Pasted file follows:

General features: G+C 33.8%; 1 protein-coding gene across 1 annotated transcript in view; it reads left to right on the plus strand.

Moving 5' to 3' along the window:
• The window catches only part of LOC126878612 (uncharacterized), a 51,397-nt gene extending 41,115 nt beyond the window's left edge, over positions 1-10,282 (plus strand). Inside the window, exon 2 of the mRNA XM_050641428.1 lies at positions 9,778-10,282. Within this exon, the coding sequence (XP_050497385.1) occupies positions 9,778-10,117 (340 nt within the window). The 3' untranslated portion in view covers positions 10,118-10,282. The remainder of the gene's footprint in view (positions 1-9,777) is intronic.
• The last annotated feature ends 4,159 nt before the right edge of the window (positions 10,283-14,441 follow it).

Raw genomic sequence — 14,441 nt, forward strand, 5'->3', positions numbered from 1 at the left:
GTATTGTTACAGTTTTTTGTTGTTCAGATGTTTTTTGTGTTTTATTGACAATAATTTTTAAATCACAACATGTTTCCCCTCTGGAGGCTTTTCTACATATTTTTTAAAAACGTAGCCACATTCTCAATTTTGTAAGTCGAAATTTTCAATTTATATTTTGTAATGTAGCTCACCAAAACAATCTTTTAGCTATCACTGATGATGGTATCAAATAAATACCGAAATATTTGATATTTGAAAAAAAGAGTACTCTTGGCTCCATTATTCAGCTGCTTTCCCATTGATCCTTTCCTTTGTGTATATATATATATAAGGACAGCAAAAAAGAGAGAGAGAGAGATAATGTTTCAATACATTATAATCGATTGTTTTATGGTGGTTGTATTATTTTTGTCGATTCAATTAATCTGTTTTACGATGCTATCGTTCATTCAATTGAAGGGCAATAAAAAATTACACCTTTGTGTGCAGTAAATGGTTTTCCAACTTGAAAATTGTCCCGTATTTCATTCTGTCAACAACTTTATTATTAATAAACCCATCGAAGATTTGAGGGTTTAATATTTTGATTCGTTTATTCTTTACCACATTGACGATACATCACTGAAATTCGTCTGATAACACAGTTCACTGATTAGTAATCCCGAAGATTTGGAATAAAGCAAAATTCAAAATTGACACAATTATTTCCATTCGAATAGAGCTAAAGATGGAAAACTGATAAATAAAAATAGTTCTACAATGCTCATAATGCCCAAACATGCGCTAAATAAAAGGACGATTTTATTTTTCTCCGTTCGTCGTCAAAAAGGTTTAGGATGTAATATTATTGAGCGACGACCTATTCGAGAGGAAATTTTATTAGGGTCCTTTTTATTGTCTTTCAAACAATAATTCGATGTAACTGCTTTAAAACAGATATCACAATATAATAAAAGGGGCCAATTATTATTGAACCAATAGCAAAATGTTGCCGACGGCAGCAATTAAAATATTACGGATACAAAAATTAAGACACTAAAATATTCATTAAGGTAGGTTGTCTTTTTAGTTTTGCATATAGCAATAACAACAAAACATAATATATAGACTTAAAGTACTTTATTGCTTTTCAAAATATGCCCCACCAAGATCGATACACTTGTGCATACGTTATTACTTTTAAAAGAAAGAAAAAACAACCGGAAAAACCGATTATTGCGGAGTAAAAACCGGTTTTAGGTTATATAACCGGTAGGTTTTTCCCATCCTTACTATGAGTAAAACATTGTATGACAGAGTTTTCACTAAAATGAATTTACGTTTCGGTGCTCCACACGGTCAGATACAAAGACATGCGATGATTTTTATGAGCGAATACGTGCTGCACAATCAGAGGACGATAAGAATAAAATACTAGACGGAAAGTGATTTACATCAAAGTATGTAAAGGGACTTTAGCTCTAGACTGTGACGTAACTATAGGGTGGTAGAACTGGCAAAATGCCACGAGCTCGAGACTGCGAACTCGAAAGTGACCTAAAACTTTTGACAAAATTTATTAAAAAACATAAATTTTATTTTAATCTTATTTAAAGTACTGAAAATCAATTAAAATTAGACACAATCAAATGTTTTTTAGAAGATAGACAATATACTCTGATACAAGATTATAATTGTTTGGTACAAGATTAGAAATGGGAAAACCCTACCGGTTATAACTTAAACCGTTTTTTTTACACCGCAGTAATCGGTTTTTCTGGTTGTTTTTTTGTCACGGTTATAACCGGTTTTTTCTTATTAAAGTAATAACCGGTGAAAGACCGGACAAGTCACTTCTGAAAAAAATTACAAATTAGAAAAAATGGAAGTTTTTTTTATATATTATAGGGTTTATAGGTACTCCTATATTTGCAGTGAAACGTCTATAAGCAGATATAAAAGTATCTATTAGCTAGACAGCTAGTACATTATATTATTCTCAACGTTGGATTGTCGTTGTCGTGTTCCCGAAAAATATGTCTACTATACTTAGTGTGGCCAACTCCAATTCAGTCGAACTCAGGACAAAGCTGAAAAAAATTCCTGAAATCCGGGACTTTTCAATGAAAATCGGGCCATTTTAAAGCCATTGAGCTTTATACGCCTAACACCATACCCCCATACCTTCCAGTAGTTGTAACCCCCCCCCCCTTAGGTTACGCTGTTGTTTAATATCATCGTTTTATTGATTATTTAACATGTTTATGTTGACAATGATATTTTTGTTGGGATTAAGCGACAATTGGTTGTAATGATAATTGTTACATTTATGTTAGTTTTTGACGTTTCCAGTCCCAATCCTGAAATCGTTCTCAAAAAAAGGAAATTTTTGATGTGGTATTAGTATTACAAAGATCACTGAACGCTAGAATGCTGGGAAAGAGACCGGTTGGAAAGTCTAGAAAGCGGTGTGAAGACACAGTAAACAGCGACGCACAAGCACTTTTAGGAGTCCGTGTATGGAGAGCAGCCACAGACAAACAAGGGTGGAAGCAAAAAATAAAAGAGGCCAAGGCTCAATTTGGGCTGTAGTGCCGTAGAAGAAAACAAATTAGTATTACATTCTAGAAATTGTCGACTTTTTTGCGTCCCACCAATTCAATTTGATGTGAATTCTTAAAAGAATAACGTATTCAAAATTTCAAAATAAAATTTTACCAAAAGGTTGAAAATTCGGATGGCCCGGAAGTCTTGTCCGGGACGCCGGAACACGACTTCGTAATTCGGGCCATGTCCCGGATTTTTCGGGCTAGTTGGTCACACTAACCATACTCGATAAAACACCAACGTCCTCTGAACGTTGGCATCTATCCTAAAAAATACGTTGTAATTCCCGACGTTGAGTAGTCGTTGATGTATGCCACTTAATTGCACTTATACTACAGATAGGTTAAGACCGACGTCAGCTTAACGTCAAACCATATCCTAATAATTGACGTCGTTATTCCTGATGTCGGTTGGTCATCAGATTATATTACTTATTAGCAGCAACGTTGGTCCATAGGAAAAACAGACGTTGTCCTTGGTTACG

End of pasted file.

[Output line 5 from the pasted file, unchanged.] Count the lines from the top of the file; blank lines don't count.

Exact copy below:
Raw genomic sequence — 14,441 nt, forward strand, 5'->3', positions numbered from 1 at the left: